Oatmeal was a big no-no. No matter what was added - sugar, cinnamon, milk, sugar & cinnamon both - it refused to go down. There is just something slimy about it. I still make a 4 year olds face when I see someone eating oatmeal (and 4 was many, many decades ago).

Hank Phillippi Ryan said...

THAI GREEN BEANS! Oh, Rhonda, I love them! YUM.

Krista! Welcome. And we should have come to you in the first place about food--you know everything.

Hank Phillippi Ryan said...

Thelittlefluffycat--oh, mos def. Lobster mac and cheese! it's quite the chic restauaant item these days. And I love mac and cheese,too, but not every day.

Well, I could probably eat the crispy top of it every day..

Hank Phillippi Ryan said...

John, no way on liver mush. They need to change the name of it, at least. To what, though...? My mother warned me never to order anyting called "chef's special."

And Charlie M--you "no-oatmeal" eaters are baffling. NOt even with raspberries? NOw I must say--the idea of adding MILK afterards--as my husband does--is disguting.

When I asked him something along the lines of: "How could you DO that?" He said: it's cereal. YOu put milk on cereal.

Shrugging. I suppose.

Karen in Ohio said...

Liver balls sound like they came from that quirky period of gastronomics that included the likes of tomato aspic and fish molds made from canned fish, chopped onions and sour cream. Gaacck.

My first husband insisted that I cook all his meals, but he was so picky it was it was imossible to know what to make. He hated chicken, peas, nuts, and almost anything that was not green beans and hamburgers. So boring. His and my daughter used to be nearly as picky, but since her 40th a couple years ago she has been trying and liking a lot of new foods. I am so proud of her.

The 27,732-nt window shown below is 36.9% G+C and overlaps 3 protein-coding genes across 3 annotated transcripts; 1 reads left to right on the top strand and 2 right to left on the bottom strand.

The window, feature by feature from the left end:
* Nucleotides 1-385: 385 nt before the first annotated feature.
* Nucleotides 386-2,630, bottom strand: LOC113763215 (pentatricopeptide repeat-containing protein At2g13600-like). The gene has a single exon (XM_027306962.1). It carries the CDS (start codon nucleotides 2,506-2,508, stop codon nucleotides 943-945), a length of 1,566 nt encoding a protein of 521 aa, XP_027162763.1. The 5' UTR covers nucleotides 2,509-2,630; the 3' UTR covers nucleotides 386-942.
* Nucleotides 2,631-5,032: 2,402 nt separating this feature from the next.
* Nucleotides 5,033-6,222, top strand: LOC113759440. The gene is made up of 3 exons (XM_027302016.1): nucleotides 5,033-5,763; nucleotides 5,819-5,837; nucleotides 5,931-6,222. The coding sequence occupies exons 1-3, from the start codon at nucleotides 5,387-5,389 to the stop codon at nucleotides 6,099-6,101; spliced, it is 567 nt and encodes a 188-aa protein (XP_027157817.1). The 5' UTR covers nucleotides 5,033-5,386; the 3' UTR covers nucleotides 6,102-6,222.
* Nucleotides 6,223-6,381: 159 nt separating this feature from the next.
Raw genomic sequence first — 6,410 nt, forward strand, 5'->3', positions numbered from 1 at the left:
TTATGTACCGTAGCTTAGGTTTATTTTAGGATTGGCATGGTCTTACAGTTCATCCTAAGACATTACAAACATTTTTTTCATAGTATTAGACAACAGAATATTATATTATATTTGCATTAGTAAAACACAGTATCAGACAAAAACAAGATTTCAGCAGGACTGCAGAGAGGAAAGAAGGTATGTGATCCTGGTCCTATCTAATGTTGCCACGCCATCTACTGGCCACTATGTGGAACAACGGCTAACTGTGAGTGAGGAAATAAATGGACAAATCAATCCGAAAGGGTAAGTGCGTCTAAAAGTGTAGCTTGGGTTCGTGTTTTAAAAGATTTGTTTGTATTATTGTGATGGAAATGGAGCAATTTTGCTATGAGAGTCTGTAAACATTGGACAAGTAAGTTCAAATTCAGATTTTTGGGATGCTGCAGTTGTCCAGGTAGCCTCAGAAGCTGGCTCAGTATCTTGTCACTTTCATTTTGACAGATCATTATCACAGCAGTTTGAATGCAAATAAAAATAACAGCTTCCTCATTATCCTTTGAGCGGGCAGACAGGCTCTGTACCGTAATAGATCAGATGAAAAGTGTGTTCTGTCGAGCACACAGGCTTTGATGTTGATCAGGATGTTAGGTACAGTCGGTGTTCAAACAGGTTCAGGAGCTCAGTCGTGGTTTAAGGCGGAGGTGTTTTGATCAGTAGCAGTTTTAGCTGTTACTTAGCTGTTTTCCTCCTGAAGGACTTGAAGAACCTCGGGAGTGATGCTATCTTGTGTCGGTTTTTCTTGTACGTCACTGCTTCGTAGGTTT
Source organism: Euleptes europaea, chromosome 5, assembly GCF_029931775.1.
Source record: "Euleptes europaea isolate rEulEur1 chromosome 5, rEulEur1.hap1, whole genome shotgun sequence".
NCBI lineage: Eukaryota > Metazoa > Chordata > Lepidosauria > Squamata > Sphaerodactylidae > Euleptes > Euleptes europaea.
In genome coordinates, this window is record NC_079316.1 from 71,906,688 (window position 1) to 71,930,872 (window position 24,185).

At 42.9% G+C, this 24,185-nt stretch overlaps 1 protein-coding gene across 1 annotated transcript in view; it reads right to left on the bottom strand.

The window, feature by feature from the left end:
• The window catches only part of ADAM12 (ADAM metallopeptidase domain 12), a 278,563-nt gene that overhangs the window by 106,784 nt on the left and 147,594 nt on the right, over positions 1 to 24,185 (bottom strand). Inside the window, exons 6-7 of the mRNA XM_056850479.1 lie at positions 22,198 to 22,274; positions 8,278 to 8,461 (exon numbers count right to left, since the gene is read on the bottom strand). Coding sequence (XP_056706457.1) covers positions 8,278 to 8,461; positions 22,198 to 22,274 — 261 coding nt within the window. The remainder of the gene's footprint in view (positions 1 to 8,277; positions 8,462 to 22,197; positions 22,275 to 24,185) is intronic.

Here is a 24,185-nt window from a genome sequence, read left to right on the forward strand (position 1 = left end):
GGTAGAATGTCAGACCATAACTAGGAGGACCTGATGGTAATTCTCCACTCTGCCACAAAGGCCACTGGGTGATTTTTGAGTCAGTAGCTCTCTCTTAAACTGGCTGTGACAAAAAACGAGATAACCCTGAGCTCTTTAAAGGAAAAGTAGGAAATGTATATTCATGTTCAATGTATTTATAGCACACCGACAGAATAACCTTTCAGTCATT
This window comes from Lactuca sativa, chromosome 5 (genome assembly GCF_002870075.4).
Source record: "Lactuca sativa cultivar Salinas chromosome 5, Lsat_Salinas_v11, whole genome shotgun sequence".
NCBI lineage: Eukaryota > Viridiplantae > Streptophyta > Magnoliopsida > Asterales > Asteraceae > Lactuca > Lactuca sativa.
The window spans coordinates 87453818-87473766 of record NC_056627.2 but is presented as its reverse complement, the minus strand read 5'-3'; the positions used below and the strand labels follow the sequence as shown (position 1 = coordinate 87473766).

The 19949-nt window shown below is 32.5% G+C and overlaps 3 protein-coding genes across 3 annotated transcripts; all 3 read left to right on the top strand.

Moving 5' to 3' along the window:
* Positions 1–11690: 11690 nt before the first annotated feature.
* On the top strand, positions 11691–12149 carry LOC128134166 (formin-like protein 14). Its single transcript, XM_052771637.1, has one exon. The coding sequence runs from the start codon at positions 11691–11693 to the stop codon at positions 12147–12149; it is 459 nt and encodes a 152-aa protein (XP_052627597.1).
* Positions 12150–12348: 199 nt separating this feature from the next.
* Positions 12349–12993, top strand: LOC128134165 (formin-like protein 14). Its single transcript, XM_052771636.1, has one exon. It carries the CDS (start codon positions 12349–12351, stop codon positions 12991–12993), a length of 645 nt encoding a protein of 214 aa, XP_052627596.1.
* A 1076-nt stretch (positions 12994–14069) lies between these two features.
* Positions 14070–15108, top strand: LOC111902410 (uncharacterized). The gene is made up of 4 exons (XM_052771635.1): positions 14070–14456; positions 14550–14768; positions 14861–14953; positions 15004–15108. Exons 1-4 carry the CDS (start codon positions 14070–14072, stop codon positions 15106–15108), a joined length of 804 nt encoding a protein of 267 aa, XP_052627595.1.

My other daughters, and my grandson, are all very adventurous eaters, having traveled extensively. Grandboy has been eating all kinds of sushi since he was three, but refuses to eat pizza, oddly. And each of the girls had oddball quirks as they were growing up, Hank. I think your little guy will turn out all right.

When I was a kid the lunch ladies always insisted on adding some of everything to our trays. They called me Little Bit because that was what I asked for of each food. We were required at home to clean our plates, and that was much easier to do without mounds of food. To this day, I only put what I want on my plate, and rarely--as in once in two or thred years--go back for seconds. But I will try almost anything, including tripe. Which is very bland, by the way, and tastes of whatever it is cooked with.

Hank Phillippi Ryan said...


girlygirlhoosier52 said...

Lima beans... the three of us sat at the table til bedtime. Mom never fixed them for us again. I didn't eat salad dressing until college.

Hank Phillippi Ryan said...

So...what do you think about the "stay at the table til you eat it" method?

Vickie Radford said...

I don't think my mother had time for us to be too picky, she worked every day as a waitress when we were growing up. So you mostly ate what she fixed. I actually liked her liver and onions, but other than that she didn't do many weird by product meals. She did insist that you had to eat whatever was served if we went to someone's house to eat. Not really much of a chore since mostly it was to her various sisters and they all cooked like she did. I did hate fish till I was a teenager and still can't eat it in anything like chowder or soup. Just the thought of fish in a milk soup makes me feel ill.

Darlene Ryan said...

With the exception of hard boiled eggs I will eat pretty much everything. I've even tried haggis.

The Munchkin was never a picky eater, something I attribute to ten months in an orphanage with a very limited diet--and something that still makes me sad. Once we were home she was delighted with so many different foods to try.

We have a family policy that everyone is allowed to have one thing they can refuse to eat without explanation and without hassle from anyone else. Mine is hardboiled eggs. My kid's is tomatoes, although she'll eat tomato sauce. Mr. Wonderful's is raisins.